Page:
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UM News
April 01, 2013


Keith Devlin, the Stanford University mathematician best known as “The Math Guy” on NPR’s Weekend Edition, will deliver a lecture titled “Leonardo and Steve: The Young Genius Who Beat Apple to Market by 800 Years” as part of The University of Montana President’s Lecture Series at 8 p.m. Monday, April 8, in the George and Jane Dennison Theatre.

Devlin also will deliver a UM Philosophy Forum seminar earlier that same day, titled “Giving a MOOC – A Survival Guide,” from 3:10 to 4:30 p.m. in Gallagher Business Building Room 123. Both the seminar and the lecture are free and open to the public.

Devlin earned a doctorate in mathematics from the University of Bristol in 1971 and then launched a university teaching career. From 1993 to 2001 he served as dean of the School of Science and as a professor of mathematics at Saint Mary’s College in California. He then returned to full-time teaching as a professor at Stanford University until 2009. He now serves as the executive director of the H-STAR Institute and as a senior researcher for the Center for the Study of Language and Information, both at Stanford.

H-STAR was created in 2005 by Stanford faculty interested in the study and testing of new pedagogical applications of current and emerging technologies. Devlin’s seminar will deal with aspects of new technology applications in the classroom.

He has written more than 80 research papers, 32 books and several award-winning TV documentaries about math and science. His publications include the 2005 Italian Pythagoras Prize winner “The Millennium Problems,” the 1991 American Association of Publishers Most Outstanding Book in Computer Science and Data Processing winner “Logic and Information,” and the 2003 Italian Peano Prize winners “The Math Gene” and “The Language of Mathematics.” Devlin has imparted math lessons as “The Math Guy” on NPR since the mid-1990s, and his cultural impact won him the Carl Sagan Award for Science Popularization in 2007.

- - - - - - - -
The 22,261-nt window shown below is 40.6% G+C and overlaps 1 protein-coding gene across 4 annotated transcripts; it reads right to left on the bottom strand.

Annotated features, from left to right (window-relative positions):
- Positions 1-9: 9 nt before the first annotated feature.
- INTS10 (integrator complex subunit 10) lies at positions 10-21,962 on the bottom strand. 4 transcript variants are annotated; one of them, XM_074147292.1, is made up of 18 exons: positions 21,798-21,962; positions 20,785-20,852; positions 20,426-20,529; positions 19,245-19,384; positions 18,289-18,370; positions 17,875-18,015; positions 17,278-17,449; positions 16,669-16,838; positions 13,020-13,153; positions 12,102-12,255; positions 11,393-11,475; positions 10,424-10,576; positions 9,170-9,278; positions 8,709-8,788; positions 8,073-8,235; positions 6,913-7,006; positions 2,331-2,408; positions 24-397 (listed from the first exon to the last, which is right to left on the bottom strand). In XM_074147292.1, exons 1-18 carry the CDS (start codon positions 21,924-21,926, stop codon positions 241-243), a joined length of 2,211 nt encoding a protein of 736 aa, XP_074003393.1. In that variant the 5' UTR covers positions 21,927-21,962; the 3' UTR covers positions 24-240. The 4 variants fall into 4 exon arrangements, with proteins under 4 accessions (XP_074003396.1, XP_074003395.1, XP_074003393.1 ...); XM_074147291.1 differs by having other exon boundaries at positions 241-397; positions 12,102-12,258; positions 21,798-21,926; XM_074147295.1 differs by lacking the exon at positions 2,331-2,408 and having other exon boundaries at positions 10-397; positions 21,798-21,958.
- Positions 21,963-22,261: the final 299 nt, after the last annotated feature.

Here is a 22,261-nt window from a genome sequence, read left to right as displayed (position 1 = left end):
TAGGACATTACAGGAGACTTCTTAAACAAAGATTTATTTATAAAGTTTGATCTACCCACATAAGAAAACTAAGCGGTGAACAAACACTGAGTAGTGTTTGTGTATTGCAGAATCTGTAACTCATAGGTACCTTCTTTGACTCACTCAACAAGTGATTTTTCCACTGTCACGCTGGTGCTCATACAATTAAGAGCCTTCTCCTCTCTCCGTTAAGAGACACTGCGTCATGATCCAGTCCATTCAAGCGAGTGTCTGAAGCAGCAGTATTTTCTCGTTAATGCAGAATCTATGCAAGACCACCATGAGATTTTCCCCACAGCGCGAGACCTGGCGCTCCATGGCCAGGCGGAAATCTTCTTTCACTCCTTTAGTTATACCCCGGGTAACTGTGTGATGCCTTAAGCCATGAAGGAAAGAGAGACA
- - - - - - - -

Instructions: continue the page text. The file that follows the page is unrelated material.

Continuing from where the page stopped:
Devlin’s lecture is sponsored by the UM Department of Mathematical Sciences, the UM College of Arts and Sciences and the Montana National Science Foundation Office of Experimental Programs to Stimulate Competitive Research.

The President’s Lecture Series at UM consists of 10 talks on vital topics by distinguished guest speakers throughout the academic year. For more information on the series, visit or call UM history Professor Richard Drake at 406-243-2981.





Contact: Richard Drake, UM history professor and lecture series organizer, 406-243-2981,